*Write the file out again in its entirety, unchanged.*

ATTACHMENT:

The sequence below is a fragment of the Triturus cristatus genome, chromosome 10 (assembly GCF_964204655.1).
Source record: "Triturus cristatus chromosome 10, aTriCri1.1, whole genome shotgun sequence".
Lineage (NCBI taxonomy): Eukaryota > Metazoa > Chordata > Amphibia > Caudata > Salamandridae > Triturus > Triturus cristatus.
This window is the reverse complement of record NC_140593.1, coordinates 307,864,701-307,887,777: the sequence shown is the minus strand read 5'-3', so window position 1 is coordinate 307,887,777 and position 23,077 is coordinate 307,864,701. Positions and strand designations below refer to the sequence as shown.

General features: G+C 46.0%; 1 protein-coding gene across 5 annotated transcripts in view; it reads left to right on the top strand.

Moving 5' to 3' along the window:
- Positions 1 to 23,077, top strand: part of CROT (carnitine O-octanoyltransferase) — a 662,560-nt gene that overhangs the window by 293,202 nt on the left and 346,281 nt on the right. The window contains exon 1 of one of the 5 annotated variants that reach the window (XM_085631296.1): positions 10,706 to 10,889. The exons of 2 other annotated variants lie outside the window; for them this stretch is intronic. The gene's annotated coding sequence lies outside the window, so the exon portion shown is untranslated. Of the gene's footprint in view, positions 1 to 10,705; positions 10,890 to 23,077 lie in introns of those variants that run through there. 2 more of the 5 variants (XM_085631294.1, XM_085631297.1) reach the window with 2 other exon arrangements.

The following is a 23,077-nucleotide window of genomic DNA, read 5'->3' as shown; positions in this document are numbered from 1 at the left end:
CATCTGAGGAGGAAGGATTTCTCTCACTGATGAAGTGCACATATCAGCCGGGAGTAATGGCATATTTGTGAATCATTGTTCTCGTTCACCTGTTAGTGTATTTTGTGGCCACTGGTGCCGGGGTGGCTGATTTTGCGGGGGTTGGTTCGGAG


The sequence below is a fragment of the Triturus cristatus genome, chromosome 10 (assembly GCF_964204655.1).
Source record: "Triturus cristatus chromosome 10, aTriCri1.1, whole genome shotgun sequence".
Lineage (NCBI taxonomy): Eukaryota > Metazoa > Chordata > Amphibia > Caudata > Salamandridae > Triturus > Triturus cristatus.
This window is the reverse complement of record NC_140593.1, coordinates 307,864,701-307,887,777: the sequence shown is the minus strand read 5'-3', so window position 1 is coordinate 307,887,777 and position 23,077 is coordinate 307,864,701. Positions and strand designations below refer to the sequence as shown.

General features: G+C 46.0%; 1 protein-coding gene across 5 annotated transcripts in view; it reads left to right on the top strand.

Moving 5' to 3' along the window:
- Positions 1 to 23,077, top strand: part of CROT (carnitine O-octanoyltransferase) — a 662,560-nt gene that overhangs the window by 293,202 nt on the left and 346,281 nt on the right. The window contains exon 1 of one of the 5 annotated variants that reach the window (XM_085631296.1): positions 10,706 to 10,889. The exons of 2 other annotated variants lie outside the window; for them this stretch is intronic. The gene's annotated coding sequence lies outside the window, so the exon portion shown is untranslated. Of the gene's footprint in view, positions 1 to 10,705; positions 10,890 to 23,077 lie in introns of those variants that run through there. 2 more of the 5 variants (XM_085631294.1, XM_085631297.1) reach the window with 2 other exon arrangements.

The following is a 23,077-nucleotide window of genomic DNA, read 5'->3' as shown; positions in this document are numbered from 1 at the left end:
CATCTGAGGAGGAAGGATTTCTCTCACTGATGAAGTGCACATATCAGCCGGGAGTAATGGCATATTTGTGAATCATTGTTCTCGTTCACCTGTTAGTGTATTTTGTGGCCACTGGTGCCGGGGTGGCTGATTTTGCGGGGGTTGGTTCGGAG